We approached, and the door was open. There was a young guy on the phone and a young woman. The proprietor came out and said they were closed on Sundays, even though Google and their sign said they were supposed to be open every day.

I couldn’t resist, and asked in Armenian if they were from Armenia (Hayastan), since the place also advertises Russian food. Their faces lit up as they answered yes, in Armenian, and asked if I was Armenian, too. I actually answered “no” in German, then explained in Armenian that I know some Armenian. Then I said in English “I used to live there.” What can I say? It’s been 25 years since I last had to speak Armenian on a daily basis. Anyway, I could hear them commenting and chuckling as we walked away. We’ll have to call and find out when they have regular hours. I’d love to try their horovats… or shashlik, if they prefer.

We went back to Wiesbaden and parked at the Kurhaus, then walked into town. It didn’t look like anything exciting was happening, so we headed to BrewDog, where we ate a couple of months ago. I knew they’d be open, because they don’t take a pause. It was almost 2:00pm.

We drank a couple of beers and each tried something different from the last time we visited. I had a “Cluck Norris” sandwich, which was fried chicken breast with avocado, red onion, cajun mayo, and coriander with a side of fries. Bill had a roasted chicken sourdough bowl, which was basically a big salad with pieces of chicken and a piece of toasted sourdough bread. His dish also included chilli, chia seeds, and avocado.

We enjoyed the music, and I took a few new selfies, because I was wearing makeup and the lighting was good. Plus, since it wasn’t super hot outside, I wore something besides a t-shirt and shorts. While we were sitting there, a waifish blonde girl came in and dropped off a keychain with a note. She was quick as a flash, and we watched her go in and out in a matter of a minute or so, before she went across the street and did the same at a cafe. This isn’t the first time this has happened to us. I’m not sure where she was from, but I would guess it’s an eastern nation, and this is their way of collecting money. They try to sell little trinkets to sympathetic people who are trying to eat. I don’t think she had any luck.

Below are a few photos. I didn’t manage to get any of Ararat, although I’m sure we’ll try to visit again when they’re open– after we’ve called to verify. The owner had a very kind face and seemed super friendly. But I don’t mind that we went to BrewDog, either. That’s a fun place!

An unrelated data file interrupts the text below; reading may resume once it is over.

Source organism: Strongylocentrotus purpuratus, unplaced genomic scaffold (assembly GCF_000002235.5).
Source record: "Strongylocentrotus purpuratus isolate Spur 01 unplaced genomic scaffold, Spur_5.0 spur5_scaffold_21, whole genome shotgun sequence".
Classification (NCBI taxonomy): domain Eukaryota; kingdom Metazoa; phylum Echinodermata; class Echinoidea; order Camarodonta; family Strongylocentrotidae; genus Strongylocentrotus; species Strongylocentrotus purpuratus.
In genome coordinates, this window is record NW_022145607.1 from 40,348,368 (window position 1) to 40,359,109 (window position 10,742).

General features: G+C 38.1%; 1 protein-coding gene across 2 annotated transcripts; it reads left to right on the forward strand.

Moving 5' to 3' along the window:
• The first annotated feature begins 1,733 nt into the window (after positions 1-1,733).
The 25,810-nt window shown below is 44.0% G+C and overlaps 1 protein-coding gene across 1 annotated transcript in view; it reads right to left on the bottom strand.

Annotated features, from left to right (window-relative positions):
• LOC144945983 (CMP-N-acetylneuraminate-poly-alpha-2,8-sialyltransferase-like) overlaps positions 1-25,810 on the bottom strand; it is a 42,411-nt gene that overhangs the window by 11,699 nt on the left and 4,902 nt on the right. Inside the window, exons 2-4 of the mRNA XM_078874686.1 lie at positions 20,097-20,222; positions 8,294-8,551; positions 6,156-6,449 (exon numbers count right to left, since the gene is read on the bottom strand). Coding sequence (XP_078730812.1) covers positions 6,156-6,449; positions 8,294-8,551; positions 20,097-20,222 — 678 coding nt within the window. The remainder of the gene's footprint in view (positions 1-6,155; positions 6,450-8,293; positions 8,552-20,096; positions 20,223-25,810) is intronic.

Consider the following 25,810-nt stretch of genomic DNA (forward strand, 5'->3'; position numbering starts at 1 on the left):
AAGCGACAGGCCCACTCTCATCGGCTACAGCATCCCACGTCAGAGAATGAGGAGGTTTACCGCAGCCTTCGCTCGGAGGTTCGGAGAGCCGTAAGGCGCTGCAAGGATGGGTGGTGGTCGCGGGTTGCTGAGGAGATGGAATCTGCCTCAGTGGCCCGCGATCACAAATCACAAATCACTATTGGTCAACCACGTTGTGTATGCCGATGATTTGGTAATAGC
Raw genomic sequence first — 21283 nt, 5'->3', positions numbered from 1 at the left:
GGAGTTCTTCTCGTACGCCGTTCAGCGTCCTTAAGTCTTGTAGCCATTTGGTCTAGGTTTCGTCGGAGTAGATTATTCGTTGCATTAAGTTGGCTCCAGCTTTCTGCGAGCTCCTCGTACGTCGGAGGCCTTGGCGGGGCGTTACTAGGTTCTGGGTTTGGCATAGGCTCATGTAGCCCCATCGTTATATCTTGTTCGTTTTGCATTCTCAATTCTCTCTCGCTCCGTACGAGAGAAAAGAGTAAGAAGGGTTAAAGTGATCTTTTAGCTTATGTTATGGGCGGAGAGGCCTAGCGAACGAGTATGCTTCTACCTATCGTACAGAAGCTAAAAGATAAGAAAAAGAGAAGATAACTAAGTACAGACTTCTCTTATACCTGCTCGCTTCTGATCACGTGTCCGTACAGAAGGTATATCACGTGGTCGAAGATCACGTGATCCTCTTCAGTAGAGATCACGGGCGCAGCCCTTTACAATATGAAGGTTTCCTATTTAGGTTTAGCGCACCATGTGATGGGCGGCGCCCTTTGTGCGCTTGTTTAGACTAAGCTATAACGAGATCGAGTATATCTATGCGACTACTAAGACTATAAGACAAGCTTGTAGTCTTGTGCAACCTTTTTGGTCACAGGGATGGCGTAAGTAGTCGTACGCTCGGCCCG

I really do hope we can try Ararat. I love finding new restaurants, especially when they offer different food than what is available everywhere! And I have missed Armenia… and Armenian people!

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Turning 50 in Antwerp… Part three

I got sort of a rude awakening at about 4am, on Saturday morning, as I tried to roll over. My left calf suddenly seized up in a hellacious cramp. I was still sort of asleep when it happened, so I just started whimpering pitifully. I wasn’t quite conscious enough to let out the scream that I really felt brewing. That cramp hurt like a mofo! But I was still kind of out of it, thanks to still being half asleep.

Bill woke up and asked me what was wrong. I somehow told him the back of my calf was cramping. He very calmly and gently reached over and put his hand on my spasming limb, which was healing enough. Then, he slowly forced me to stop pointing my toes. The cramp gradually went away and I was left amazed, and with a sore lump where the muscle bunched up. Yes, I know it would have gone away anyway, but there’s something about Bill’s touch that is very comforting to me. He’s very good at making my pain and discomfort vanish.

I managed to doze for a bit longer, until it was time to get up and face the day. We had told the night receptionist that we’d have breakfast at 8:00am. Breakfast at De Witte Lelie does not come with the room, and costs 30 euros a person. I suppose it’s not mandatory to have breakfast there, since the hotel is so close to the old town, but we found it convenient. The first morning, we ate outside, since it was sunny and warm outside. The manager, an Australian lady, brought out a basket of bread, fresh pressed coffee, and a bottle of fresh squeezed orange juice. I was delighted by the orange juice. That’s one thing I’ve noticed in Belgium and the Netherlands; they have great orange juice. Even if you get it at the gas station, it’s likely to be fresh!

Aside from the bread and juice, there’s also a small buffet with everything from Belgian cheeses to vegan charcuterie. I helped myself to some smoked salmon and avocado, and Bill had a ginger shot. We also had eggs and bacon, although we only did that on the first day, since it was a lot of food that neither of us needed.

As usual, we didn’t have any big plans. We almost never plan specific activities on our trips. Our style is more about going places and letting stuff happen. There are exceptions, of course. When we were in Florence a couple of months ago, we did plan to visit the Uffizi ahead of time. That was necessary, because of COVID and the number of people who want to go to the art gallery. But we didn’t have big plans for Antwerp. It didn’t find it to be the kind of place that requires a lot of planning.

We started out by heading toward the Grote Markt, which is the main attraction in Antwerp. We saw the couple who run the Brewers’ Kitchen, who were recovering from Friday night! The chef told us that he was born and raised in Antwerp and offered some tips on how to see the city. I was especially glad we stopped in to his restaurant on Friday.

Before we had a chance to explore the Grote Markt, we stopped at the Handschoenmarkt, which is where an adorable statue of a boy and his dog are located. I didn’t know anything about the 19th century novel, A Dog of Flanders, which is the heartwarming and tragic story about a little boy named Nello and his dog, Patrasche. The story, which was written by English author, Marie Louise de la Ramée, is well-known, especially in Japan, so the powers that be commissioned a statue to please tourists. The statue was created by Batiste Vermeulen (‘Tist’) and is absolutely adorable.